WESTFIELD, Ind. (AP) — Andrew Luck spent two straight offseasons contemplating how it would feel to play football again.
He’ll find out Thursday night.
Coach Frank Reich announced Tuesday that Luck would start and could play most of the first quarter in the Indianapolis Colts’ preseason opener at Seattle.
“I’ll be excited and a little nervous,” Luck acknowledged after practice. “There were one or two moments where I wondered if, ‘Am I ever going to be able to do this again?'”
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He wasn’t the only one asking that question during a nearly 600-day wait between starts. And he’s not the only one who will be nervous lining up against the Seahawks’ traditionally strong defense.
Much has changed since Luck performed in a televised game.
There’s a new general manager and a new coach in town. There’s been another new offense installed and Luck is still trying to learn everybody’s names. Even the once formidable offense has undergone a major revamp.
Rookie Quenton Nelson and free agent signee Matt Slauson have moved in as the new starting guards. Tight Eric Ebron and receiver Ryan Grant are promising new targets for Luck, who will be handing off to second-year running back Marlon Mack for the first time in a game Thursday.
Luck can’t wait to see how it all works together — even if it takes an entire preseason to work out the kinks.
“Every day I feel a little bit better about my technique in those team drills,” he said. “And also I feel better, I feel stronger, I feel more fit, I feel like my arm has a little more in it and a little more in it and a little more in it. I’m certainly feeling more comfortable in the offense.”
That’s all good news for Colts fans who cringed at the notion their bright, young star may never return to his pre-injury form following surgery.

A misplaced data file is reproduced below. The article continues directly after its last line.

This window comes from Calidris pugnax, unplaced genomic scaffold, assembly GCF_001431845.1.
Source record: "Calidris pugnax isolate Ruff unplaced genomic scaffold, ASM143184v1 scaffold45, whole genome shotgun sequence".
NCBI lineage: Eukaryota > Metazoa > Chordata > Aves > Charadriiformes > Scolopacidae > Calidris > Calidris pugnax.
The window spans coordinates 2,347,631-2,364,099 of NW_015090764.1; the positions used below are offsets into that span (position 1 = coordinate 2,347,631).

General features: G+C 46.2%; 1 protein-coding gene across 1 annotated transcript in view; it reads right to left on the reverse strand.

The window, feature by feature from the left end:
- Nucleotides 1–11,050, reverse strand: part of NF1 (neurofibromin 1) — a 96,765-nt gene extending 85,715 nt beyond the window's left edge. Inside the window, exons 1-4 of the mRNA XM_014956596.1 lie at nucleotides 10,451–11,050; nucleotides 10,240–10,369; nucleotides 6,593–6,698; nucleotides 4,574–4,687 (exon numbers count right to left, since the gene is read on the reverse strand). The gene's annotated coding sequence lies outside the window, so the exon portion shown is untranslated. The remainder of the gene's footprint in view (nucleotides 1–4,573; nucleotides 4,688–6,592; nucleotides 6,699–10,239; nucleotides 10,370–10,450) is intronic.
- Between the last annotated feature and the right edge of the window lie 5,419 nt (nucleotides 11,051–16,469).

But after looking understandably rusty at his first training camp practice, Luck has shown indications he is getting back to his old ways.
His passes seem crisper, he’s more in sync with his receivers and he’s been able to complete passes consistently through smaller and smaller windows. His final throw Sunday — a 45-yarder on the run across his body for a touchdown to T.Y. Hilton in a two-minute drill — reminded Reich just how close Luck is to being completely healthy.
“We’re doing end of half situation or end of game situation and he’s just bailing out of there, 100 mph and that’s a tough throw to kind of turn and make that,” Reich said. “That’s definitely checking something off (the list).”
Luck figures It’s about time.
He initially hurt the right shoulder in September 2015 against Tennessee, missed the next two games, then returned to make four more starts before sustaining a season-ending lacerated kidney.
Instead of opting for surgery immediately, Luck decided to rest the shoulder. When the pain persisted, he played through it — making 15 starts and turning in arguably his best season as a pro in 2016 before undergoing surgery.
Indy expected Luck to return last season, but he didn’t start throwing till early October and was shut down two weeks later after complaining of more pain. He went on injured reserve in November and didn’t resume throwing footballs again until May.
Luck ramped up his activity during summer workouts in California and finally began practicing with the starting offense for the first time in 18 months after arriving at training camp — albeit on a revised schedule that mimics his regular-season routine.
And now, finally, Luck appears ready to take the next big step in his recovery, even if he only plays a couple of series.
“Part of playing in a game is being able to go through a hurdle when something happens and something doesn’t go right, and surviving in a sense and being able to check off that box in your mind,” he said.
The question, of course, is how the shoulder will react under game conditions, especially when he takes his first hit.
It’s an answer everyone, including Luck, wants to know. But for now, Luck will be content getting acclimated to playing on the big stage again.
“How will warmups feel? What does that feel like? How do you feel when you turn the ball over?” Luck said. “What happens on third-and-long and it’s loud and the headset goes out? What do you call? OK, boom, did we do that well? How would you change that? Checking those boxes off.”
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